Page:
Also at the Paintbox, Sam Broverman celebrates a new recording on November 9 at 8pm: Leftover Dreams, a tribute to the music of Jimmy Van Heusen and Sammy Cahn, both born a century ago in 1913. A professor of actuarial science at the University of Toronto since 1980, he has been singing in the Mendelssohn Choir for the past 30 years. With an abundance of respect to the Great American Songbook and its creators, Broverman delivers these songs with ample passion and deep sensitivity. Joining him at the Paintbox will be Mark Kieswetter on piano, Jordan O’Connor on bass and Ernesto Cervini on drums. If you miss the release, catch Broverman at Gate 403 on November 15 at 5pm.
Jeff Jones:One of the neat things about writing this column — and about being a fan of jazz, in general — is that there is always exciting talent to discover, of any age. Recently I had the pleasure of hearing vocalist Jeff Jones for the first time, though he has been performing around town for decades. A proficient scat singer with his soul deeply drenched in the blues, Jones is a rare talent who, upon hearing, is easy to remember and so hard to forget. Putting his signature stamp on familiar songs such as “Every Day I Have the Blues,” “Danny Boy” and “Stella By Starlight,” he was reminiscent that night of Mark Murphy in his prime, treating every song like a shiny vehicle for the most daring improvisational flights. It was magical not only for those in the audience but also in the band, as they were kept on their toes and with a smile for the entire evening. Mr. Jones will be special guest when Tom Szczesniak hosts a Jazz Party at the Old Mill’s Home Smith Bar on Thursday, November 7.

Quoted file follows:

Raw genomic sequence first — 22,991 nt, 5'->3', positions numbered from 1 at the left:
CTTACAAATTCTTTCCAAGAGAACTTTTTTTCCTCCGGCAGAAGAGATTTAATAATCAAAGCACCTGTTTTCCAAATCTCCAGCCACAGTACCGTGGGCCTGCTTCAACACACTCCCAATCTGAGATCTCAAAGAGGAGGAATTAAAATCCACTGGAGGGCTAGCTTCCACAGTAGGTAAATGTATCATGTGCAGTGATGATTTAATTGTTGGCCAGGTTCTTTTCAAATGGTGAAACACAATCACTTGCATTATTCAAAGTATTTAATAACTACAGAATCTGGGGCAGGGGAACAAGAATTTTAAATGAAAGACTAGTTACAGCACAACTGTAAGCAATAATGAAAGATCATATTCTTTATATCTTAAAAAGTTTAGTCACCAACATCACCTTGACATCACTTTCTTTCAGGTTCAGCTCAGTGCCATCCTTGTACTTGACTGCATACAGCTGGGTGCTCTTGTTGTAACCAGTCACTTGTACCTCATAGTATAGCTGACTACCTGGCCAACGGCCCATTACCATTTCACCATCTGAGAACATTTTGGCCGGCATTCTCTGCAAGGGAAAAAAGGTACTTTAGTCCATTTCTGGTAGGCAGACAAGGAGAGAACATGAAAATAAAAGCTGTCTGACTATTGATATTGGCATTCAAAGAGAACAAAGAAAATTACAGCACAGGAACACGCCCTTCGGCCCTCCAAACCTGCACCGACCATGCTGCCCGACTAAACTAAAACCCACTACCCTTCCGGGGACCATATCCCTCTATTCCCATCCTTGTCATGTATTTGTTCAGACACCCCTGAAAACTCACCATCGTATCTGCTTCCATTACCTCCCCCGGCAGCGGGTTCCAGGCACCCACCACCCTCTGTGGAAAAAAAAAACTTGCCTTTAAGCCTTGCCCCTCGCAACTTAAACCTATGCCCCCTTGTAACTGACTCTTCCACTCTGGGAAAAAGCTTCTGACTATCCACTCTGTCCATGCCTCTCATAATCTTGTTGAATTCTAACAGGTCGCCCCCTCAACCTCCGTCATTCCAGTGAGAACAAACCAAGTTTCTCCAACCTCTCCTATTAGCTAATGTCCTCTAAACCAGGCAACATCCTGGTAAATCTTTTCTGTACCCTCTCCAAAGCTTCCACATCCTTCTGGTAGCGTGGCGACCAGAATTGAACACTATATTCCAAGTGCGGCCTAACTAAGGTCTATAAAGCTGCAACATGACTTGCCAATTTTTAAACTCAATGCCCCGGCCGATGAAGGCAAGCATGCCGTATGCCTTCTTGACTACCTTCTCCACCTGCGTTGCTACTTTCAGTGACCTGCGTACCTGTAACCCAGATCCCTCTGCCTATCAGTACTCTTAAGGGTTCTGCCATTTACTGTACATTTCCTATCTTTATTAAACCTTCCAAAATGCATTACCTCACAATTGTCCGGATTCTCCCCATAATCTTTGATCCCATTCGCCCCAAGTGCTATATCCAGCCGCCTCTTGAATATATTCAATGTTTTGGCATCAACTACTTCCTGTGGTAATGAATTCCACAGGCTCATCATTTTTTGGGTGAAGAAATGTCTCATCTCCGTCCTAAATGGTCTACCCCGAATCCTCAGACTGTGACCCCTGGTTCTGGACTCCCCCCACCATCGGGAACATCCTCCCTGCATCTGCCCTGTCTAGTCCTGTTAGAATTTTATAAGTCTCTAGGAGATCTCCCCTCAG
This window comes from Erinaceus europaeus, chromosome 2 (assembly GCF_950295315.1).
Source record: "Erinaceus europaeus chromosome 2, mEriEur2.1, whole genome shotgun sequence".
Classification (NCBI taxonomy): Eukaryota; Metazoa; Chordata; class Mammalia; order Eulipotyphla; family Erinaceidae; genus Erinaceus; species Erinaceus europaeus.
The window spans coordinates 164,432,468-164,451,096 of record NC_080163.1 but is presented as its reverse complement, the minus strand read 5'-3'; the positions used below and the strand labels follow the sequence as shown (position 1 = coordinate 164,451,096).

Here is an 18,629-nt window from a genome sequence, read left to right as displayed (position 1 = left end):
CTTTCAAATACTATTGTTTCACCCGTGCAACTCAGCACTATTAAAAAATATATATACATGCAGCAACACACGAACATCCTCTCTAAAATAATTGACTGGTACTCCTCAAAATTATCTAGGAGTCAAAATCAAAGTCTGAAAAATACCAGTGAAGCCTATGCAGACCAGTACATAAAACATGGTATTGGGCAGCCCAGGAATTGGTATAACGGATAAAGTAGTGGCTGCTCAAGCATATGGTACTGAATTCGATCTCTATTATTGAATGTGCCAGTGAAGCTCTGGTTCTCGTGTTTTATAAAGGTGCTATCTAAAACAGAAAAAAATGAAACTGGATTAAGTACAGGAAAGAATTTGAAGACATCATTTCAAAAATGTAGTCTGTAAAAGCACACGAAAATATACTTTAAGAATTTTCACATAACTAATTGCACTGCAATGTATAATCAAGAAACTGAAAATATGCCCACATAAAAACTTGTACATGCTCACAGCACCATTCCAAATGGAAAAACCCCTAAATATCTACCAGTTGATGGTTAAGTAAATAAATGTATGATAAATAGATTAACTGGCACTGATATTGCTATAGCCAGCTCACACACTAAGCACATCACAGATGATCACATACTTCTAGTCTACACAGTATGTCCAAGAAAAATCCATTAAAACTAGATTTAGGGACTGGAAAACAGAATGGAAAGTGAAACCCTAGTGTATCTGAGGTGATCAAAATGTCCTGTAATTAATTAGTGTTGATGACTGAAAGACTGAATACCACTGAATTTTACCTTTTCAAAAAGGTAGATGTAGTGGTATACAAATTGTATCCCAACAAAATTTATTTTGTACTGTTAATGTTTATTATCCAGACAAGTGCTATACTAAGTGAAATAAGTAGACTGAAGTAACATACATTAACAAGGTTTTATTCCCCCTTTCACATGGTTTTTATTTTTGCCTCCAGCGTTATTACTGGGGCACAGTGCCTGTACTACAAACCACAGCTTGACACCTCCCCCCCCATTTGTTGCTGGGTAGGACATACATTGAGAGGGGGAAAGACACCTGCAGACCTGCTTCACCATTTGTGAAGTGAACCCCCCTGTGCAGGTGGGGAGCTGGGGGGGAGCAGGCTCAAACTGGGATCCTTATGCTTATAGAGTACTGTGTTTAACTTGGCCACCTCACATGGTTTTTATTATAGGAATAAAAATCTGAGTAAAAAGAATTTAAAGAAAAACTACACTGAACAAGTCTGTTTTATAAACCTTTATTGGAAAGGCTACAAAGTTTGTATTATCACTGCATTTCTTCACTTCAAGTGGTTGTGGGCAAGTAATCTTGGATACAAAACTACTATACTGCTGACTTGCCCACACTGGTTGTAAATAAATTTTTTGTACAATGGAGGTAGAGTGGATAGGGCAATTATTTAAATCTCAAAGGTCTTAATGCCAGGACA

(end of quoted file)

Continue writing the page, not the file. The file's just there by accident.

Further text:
Over at the Rex Hotel, there is a great cross-section of music one might describe as “jazz” — here are just a few special evenings of note. On Monday, November 11 at 9:30pm, the Toronto Jazz Orchestra, usually led by Josh Grossman, will be feature guest conductor — last year’s JUNO winner — Montreal’s Christine Jensen. The evening will feature music from Jensen’s recent release on Justin Time, Habitat. Don’t expect traditional “big band” — this harmonically sophisticated, symphonic music can be likened to an extravagant cup of coffee: intense, dark, bold and rousing.
Also at the Rex, on Wednesday November 13 at 9:30pm, a young quintet celebrates a sophomore recording of original music. Tesseract is a collective of players who met as students last decade at Humber College: Julian Anderson-Bowes on bass, Derek Gray on drums, Edwin Sheard on alto sax, Leland Whitty on tenor saxophone and Patrick O’Reilly on guitar. Tesseract is anything but square: playing with drive and drawing from a variety of influences, this group is definitely worth checking out.
Young Artists: Finally, over at Jazz Bistro — my new place of work — I’ve been given a great opportunity to book a series of up-and-coming talent, the Young Artist Series. From Tuesday to Saturday, between 6 and 8pm, you can enjoy blooming talents such as pianists Patrick Hewan, Ewen Farncombe and Sam Kogen, to name a few, on the club’s signature “Red Pops” Steinway. There is no cover charge for these performances, and your presence is, as always, priceless. See you in the clubs!
Ori Dagan is a Toronto-based jazz vocalist, voice actor and entertainment journalist. He can be contacted at firstname.lastname@example.org.